So that’s the first thing that has to be set aside to make sense of the Trump phenomenon. The second is going to be rather more challenging for many of my readers: the notion that the only divisions in American society that matter are those that have some basis in biology. Skin color, gender, ethnicity, sexual orientation, disability—these are the lines of division in society that Americans like to talk about, whatever their attitudes to the people who fall on one side or another of those lines. (Please note, by the way, the four words above: “some basis in biology.” I’m not saying that these categories are purely biological in nature; every one of them is defined in practice by a galaxy of cultural constructs and presuppositions, and the link to biology is an ostensive category marker rather than a definition. I insert this caveat because I’ve noticed that a great many people go out of their way to misunderstand the point I’m trying to make here.)
The tie to Strong Towns comes in a brief history lesson.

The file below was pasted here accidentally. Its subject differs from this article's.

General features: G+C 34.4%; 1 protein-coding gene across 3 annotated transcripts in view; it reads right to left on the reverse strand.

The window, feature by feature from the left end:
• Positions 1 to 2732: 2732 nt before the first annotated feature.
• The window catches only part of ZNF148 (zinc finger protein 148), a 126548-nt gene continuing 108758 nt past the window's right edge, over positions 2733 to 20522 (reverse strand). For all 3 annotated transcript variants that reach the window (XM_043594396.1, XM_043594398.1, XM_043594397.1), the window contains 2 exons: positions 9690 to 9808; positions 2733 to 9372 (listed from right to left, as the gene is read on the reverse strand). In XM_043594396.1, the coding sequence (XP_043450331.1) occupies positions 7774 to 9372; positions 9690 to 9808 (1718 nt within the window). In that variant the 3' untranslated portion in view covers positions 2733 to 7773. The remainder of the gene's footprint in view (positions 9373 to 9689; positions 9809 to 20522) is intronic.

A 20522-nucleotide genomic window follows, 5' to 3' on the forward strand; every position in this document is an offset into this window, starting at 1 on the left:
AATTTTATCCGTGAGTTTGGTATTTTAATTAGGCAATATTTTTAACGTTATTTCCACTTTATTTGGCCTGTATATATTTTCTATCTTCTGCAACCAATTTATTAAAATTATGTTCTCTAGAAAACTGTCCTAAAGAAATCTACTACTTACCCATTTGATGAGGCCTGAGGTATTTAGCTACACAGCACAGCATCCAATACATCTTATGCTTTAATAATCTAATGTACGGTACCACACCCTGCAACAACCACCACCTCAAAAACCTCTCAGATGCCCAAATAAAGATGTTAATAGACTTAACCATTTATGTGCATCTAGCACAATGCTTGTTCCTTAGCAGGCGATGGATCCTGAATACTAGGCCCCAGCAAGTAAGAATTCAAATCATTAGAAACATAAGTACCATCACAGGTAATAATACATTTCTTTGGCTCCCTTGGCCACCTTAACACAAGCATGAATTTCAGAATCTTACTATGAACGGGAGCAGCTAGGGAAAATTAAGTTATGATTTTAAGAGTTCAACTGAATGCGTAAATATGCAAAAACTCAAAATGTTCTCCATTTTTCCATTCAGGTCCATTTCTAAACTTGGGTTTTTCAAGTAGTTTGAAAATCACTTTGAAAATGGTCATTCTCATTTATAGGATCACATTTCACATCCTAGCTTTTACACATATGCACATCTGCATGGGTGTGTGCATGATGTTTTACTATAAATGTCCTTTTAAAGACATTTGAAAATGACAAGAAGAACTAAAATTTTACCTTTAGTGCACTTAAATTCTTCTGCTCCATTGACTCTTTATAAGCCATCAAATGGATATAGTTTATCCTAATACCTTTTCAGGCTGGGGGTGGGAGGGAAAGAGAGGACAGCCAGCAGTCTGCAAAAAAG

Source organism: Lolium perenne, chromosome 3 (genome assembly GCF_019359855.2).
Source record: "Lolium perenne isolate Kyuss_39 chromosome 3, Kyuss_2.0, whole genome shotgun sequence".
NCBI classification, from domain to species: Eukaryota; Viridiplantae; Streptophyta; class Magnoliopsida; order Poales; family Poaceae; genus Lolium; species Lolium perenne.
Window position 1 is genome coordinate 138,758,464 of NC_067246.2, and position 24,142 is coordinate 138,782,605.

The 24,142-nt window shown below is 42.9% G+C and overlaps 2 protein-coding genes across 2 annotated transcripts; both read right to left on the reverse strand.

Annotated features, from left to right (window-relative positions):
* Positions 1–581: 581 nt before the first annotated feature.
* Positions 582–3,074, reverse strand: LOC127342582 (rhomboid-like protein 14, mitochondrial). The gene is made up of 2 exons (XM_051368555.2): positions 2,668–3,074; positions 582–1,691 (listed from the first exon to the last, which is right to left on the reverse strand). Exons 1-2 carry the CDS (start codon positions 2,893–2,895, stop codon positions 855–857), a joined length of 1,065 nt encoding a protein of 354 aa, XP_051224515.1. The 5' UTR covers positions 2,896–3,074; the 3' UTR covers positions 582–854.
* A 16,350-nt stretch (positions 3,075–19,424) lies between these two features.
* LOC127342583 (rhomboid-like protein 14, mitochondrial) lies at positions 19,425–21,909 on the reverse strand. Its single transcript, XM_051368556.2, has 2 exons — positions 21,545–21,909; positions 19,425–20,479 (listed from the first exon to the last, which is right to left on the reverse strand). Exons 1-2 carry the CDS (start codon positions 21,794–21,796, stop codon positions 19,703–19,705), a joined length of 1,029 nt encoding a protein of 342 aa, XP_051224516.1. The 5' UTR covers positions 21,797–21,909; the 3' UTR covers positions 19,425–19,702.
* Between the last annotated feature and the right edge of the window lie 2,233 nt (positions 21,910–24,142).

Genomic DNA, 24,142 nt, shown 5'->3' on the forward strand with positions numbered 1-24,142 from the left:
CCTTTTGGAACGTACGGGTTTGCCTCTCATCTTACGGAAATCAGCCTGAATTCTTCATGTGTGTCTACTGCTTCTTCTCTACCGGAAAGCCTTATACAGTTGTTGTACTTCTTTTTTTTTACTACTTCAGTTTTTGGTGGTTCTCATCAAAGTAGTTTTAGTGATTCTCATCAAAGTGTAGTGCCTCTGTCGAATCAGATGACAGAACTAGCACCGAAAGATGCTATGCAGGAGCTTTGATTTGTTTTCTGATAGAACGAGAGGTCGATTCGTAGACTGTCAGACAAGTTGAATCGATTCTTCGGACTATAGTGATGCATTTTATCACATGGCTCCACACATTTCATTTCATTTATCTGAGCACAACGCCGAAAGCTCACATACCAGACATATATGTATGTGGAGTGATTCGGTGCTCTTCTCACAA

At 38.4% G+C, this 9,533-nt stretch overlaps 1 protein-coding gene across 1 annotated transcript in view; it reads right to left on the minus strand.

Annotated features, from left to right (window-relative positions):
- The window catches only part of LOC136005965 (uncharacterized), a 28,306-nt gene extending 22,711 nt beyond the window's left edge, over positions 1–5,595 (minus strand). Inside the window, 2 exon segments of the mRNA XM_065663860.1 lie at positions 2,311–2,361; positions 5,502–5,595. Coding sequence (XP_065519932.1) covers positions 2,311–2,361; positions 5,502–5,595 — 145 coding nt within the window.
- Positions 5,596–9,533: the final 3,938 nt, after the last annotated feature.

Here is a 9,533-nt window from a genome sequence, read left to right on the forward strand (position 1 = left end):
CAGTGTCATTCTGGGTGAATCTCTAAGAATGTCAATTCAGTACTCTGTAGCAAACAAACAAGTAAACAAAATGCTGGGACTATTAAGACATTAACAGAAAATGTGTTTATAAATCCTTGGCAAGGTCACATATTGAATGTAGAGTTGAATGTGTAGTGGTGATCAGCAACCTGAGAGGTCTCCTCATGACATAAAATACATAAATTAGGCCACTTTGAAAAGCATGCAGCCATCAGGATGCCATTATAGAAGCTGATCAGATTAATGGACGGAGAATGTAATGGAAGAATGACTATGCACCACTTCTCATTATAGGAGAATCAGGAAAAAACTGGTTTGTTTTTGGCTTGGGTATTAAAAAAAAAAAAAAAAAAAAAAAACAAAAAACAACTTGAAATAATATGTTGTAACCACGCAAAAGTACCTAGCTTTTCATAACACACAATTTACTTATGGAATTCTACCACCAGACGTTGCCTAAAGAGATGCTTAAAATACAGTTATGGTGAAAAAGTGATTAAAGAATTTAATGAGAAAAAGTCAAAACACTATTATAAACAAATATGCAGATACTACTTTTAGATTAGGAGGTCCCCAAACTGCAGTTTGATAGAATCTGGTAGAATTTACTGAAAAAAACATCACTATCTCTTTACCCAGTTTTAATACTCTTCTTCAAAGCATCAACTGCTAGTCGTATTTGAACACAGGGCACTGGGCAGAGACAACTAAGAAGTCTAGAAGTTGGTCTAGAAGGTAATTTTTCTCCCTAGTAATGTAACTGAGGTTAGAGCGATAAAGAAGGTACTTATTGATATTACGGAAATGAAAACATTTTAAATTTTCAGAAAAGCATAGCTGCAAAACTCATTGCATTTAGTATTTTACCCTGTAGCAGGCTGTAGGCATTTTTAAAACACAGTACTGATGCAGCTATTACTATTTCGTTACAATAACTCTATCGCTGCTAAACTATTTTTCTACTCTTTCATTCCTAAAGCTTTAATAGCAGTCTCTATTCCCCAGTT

In 1966 an American family with one breadwinner working full time at an hourly wage could count on having a home, a car, three square meals a day, and the other ordinary necessities of life, with some left over for the occasional luxury. In 2016, an American family with one breadwinner working full time at an hourly wage is as likely as not to end up living on the street, and a vast number of people who would happily work full time even under those conditions can find only part-time or temporary work when they can find any jobs at all. The catastrophic impoverishment and immiseration of the American wage class is one of the most massive political facts of our time—and it’s also one of the most unmentionable. Next to nobody is willing to talk about it, or even admit that it happened.